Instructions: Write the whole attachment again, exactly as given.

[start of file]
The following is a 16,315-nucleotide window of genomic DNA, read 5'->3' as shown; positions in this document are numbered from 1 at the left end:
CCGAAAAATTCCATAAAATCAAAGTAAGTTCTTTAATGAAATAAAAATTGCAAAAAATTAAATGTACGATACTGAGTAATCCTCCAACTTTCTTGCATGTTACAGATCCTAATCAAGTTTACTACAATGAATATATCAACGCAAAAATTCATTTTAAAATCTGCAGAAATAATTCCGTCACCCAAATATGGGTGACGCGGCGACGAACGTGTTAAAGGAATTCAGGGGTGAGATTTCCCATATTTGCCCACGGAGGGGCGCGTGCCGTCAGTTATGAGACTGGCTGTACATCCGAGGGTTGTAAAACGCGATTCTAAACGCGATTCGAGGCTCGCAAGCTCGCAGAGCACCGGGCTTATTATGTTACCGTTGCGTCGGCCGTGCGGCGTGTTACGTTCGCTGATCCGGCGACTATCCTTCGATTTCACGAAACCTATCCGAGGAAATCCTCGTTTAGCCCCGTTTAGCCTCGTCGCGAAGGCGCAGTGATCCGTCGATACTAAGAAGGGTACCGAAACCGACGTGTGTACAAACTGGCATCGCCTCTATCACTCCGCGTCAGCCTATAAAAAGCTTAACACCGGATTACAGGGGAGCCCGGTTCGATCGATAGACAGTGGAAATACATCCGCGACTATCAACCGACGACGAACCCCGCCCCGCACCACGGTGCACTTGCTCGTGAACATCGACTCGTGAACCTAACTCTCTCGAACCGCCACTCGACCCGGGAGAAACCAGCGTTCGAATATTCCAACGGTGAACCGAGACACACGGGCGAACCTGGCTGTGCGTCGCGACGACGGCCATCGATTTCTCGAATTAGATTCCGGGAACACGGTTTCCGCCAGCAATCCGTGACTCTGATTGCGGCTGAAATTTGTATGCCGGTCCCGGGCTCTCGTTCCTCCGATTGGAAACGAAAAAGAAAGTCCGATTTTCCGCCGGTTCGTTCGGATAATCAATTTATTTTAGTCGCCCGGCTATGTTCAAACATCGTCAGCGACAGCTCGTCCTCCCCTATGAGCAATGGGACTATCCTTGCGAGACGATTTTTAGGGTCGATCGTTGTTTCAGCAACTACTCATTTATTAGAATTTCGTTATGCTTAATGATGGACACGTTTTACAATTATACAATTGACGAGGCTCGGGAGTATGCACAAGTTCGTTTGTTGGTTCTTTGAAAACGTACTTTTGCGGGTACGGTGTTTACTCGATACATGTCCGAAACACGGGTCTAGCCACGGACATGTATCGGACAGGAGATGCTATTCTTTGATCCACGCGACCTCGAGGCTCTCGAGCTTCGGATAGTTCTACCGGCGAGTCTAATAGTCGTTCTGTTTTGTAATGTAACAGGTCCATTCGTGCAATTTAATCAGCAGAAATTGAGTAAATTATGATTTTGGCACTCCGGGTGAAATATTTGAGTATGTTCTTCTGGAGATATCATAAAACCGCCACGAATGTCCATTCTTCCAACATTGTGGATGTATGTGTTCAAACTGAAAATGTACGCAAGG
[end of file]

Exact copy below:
The following is a 16,315-nucleotide window of genomic DNA, read 5'->3' as shown; positions in this document are numbered from 1 at the left end:
CCGAAAAATTCCATAAAATCAAAGTAAGTTCTTTAATGAAATAAAAATTGCAAAAAATTAAATGTACGATACTGAGTAATCCTCCAACTTTCTTGCATGTTACAGATCCTAATCAAGTTTACTACAATGAATATATCAACGCAAAAATTCATTTTAAAATCTGCAGAAATAATTCCGTCACCCAAATATGGGTGACGCGGCGACGAACGTGTTAAAGGAATTCAGGGGTGAGATTTCCCATATTTGCCCACGGAGGGGCGCGTGCCGTCAGTTATGAGACTGGCTGTACATCCGAGGGTTGTAAAACGCGATTCTAAACGCGATTCGAGGCTCGCAAGCTCGCAGAGCACCGGGCTTATTATGTTACCGTTGCGTCGGCCGTGCGGCGTGTTACGTTCGCTGATCCGGCGACTATCCTTCGATTTCACGAAACCTATCCGAGGAAATCCTCGTTTAGCCCCGTTTAGCCTCGTCGCGAAGGCGCAGTGATCCGTCGATACTAAGAAGGGTACCGAAACCGACGTGTGTACAAACTGGCATCGCCTCTATCACTCCGCGTCAGCCTATAAAAAGCTTAACACCGGATTACAGGGGAGCCCGGTTCGATCGATAGACAGTGGAAATACATCCGCGACTATCAACCGACGACGAACCCCGCCCCGCACCACGGTGCACTTGCTCGTGAACATCGACTCGTGAACCTAACTCTCTCGAACCGCCACTCGACCCGGGAGAAACCAGCGTTCGAATATTCCAACGGTGAACCGAGACACACGGGCGAACCTGGCTGTGCGTCGCGACGACGGCCATCGATTTCTCGAATTAGATTCCGGGAACACGGTTTCCGCCAGCAATCCGTGACTCTGATTGCGGCTGAAATTTGTATGCCGGTCCCGGGCTCTCGTTCCTCCGATTGGAAACGAAAAAGAAAGTCCGATTTTCCGCCGGTTCGTTCGGATAATCAATTTATTTTAGTCGCCCGGCTATGTTCAAACATCGTCAGCGACAGCTCGTCCTCCCCTATGAGCAATGGGACTATCCTTGCGAGACGATTTTTAGGGTCGATCGTTGTTTCAGCAACTACTCATTTATTAGAATTTCGTTATGCTTAATGATGGACACGTTTTACAATTATACAATTGACGAGGCTCGGGAGTATGCACAAGTTCGTTTGTTGGTTCTTTGAAAACGTACTTTTGCGGGTACGGTGTTTACTCGATACATGTCCGAAACACGGGTCTAGCCACGGACATGTATCGGACAGGAGATGCTATTCTTTGATCCACGCGACCTCGAGGCTCTCGAGCTTCGGATAGTTCTACCGGCGAGTCTAATAGTCGTTCTGTTTTGTAATGTAACAGGTCCATTCGTGCAATTTAATCAGCAGAAATTGAGTAAATTATGATTTTGGCACTCCGGGTGAAATATTTGAGTATGTTCTTCTGGAGATATCATAAAACCGCCACGAATGTCCATTCTTCCAACATTGTGGATGTATGTGTTCAAACTGAAAATGTACGCAAGG